Perhaps sensors on electric motorcycles can be part of the bike's build to communicate with autonomous drive capable vehicles if necessary. As it stands, if a vehicle that is running semi or full autonomous drive capability on older AI hardware decides to change lanes, (and the driver isn't paying attention as they are supposed to) it could very well collide with a motorcycle. It's worth mentioning that only Tesla's with AP produced after Oct. 2016 have the capability to upgrade to this ability to recognize lane splitting motorcycles, and new computer processors due to come out next year will be up to ten times faster than the current ones, which may help.

    Interesting times we live in.
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  2. ctromley

    ctromley Long timer

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    I am tremendously grateful to Tesla and Elon Musk for putting EVs on the map. But it needs to be said that calling Tesla's driver aids "Autopilot", and pretending it is safe to use them as anything but driver aids is at least beyond idiotic, and at worst criminally negligent. Every time someone gets hurt or killed when an AV is involved is yet more proof that AVs are not yet ready for prime time. If you're thinking that the drivers are warned that they need to pay attention, understand the only way that makes sense is if you ignore the very natural tendency of us humans to rely on the convenience you're selling us. Any Human Factors engineer will call bullshit on that line of reasoning in a heartbeat.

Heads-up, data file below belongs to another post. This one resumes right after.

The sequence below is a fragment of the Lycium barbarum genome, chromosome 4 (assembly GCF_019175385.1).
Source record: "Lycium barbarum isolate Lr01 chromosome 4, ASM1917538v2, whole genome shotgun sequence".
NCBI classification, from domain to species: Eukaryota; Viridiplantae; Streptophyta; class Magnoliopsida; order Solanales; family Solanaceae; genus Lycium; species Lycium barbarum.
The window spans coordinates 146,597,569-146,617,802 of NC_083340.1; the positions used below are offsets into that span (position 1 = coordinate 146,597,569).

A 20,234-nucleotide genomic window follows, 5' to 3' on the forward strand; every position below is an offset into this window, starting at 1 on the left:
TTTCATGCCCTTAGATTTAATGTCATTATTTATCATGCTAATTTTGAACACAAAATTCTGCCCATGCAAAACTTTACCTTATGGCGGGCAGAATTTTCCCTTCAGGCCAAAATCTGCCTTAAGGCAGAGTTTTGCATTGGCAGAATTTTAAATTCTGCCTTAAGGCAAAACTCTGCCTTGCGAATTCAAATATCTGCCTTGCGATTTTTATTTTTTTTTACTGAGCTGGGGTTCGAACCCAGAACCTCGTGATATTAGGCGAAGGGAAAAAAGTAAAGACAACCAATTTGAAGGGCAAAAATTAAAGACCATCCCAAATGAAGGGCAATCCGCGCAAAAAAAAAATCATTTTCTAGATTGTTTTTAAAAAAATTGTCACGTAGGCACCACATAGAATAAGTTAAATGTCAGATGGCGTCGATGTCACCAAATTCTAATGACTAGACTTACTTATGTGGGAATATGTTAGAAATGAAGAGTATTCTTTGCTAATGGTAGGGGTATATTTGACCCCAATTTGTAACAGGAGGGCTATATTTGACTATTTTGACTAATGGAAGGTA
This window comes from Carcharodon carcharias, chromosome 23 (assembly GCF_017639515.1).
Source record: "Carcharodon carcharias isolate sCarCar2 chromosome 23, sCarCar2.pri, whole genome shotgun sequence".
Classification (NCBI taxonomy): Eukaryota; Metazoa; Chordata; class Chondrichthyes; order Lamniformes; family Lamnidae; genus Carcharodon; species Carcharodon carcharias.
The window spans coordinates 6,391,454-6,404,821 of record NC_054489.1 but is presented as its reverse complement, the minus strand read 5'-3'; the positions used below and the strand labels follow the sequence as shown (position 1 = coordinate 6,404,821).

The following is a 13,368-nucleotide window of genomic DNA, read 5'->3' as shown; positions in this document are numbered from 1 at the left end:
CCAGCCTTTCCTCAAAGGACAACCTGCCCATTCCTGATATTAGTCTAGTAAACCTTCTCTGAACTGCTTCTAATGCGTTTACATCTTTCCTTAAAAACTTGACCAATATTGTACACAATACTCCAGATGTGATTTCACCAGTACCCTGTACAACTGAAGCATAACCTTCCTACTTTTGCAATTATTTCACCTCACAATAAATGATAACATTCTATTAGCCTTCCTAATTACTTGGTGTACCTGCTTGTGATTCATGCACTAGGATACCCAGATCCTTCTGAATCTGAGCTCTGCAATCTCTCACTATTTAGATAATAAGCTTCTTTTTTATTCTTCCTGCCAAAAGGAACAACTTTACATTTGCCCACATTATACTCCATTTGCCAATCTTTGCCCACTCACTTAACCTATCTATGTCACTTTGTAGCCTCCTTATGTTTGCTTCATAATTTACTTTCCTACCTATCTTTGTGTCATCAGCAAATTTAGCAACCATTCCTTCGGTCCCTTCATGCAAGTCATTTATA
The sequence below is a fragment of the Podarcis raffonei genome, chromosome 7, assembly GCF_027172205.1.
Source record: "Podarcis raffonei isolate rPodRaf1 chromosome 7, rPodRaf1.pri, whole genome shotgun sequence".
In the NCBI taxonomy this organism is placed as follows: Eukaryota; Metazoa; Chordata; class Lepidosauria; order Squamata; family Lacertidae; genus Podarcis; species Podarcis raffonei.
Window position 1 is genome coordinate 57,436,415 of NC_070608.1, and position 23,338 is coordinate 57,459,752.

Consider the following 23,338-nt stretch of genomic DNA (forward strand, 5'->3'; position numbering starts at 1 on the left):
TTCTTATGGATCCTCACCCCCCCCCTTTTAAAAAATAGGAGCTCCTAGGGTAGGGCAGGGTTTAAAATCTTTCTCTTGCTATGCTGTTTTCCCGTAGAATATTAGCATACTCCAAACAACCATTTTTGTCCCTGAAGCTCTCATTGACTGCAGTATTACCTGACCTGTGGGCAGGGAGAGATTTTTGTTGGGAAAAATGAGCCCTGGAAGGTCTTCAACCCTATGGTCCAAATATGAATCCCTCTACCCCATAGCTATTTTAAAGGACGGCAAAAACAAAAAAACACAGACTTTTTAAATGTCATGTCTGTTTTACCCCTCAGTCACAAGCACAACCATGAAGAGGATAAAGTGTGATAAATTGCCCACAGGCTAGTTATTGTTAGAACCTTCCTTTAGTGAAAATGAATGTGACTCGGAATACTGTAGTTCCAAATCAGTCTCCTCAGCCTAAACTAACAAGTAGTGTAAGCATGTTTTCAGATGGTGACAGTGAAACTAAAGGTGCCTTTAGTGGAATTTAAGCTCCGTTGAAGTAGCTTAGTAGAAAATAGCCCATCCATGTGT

Properly functioning, truly autonomous and safe AVs are a SPECTACULARLY complex challenge. We are nowhere near achieving it yet. The hype is WAY beyond the reality, and it's literally killing people.

    Anyone operating any "autonomous" vehicle needs to assume it is not autonomous at all. Verify the information it provides, knowing it may be wrong or incomplete, and make your own decisions. You are the captain of your ship, and you are responsible for what happens as a result of its travel through space and time. Anyone telling you otherwise is lying.

    And be aware there will be plenty of other "captains" out there who are completely ignorant of these simple truths.
    #2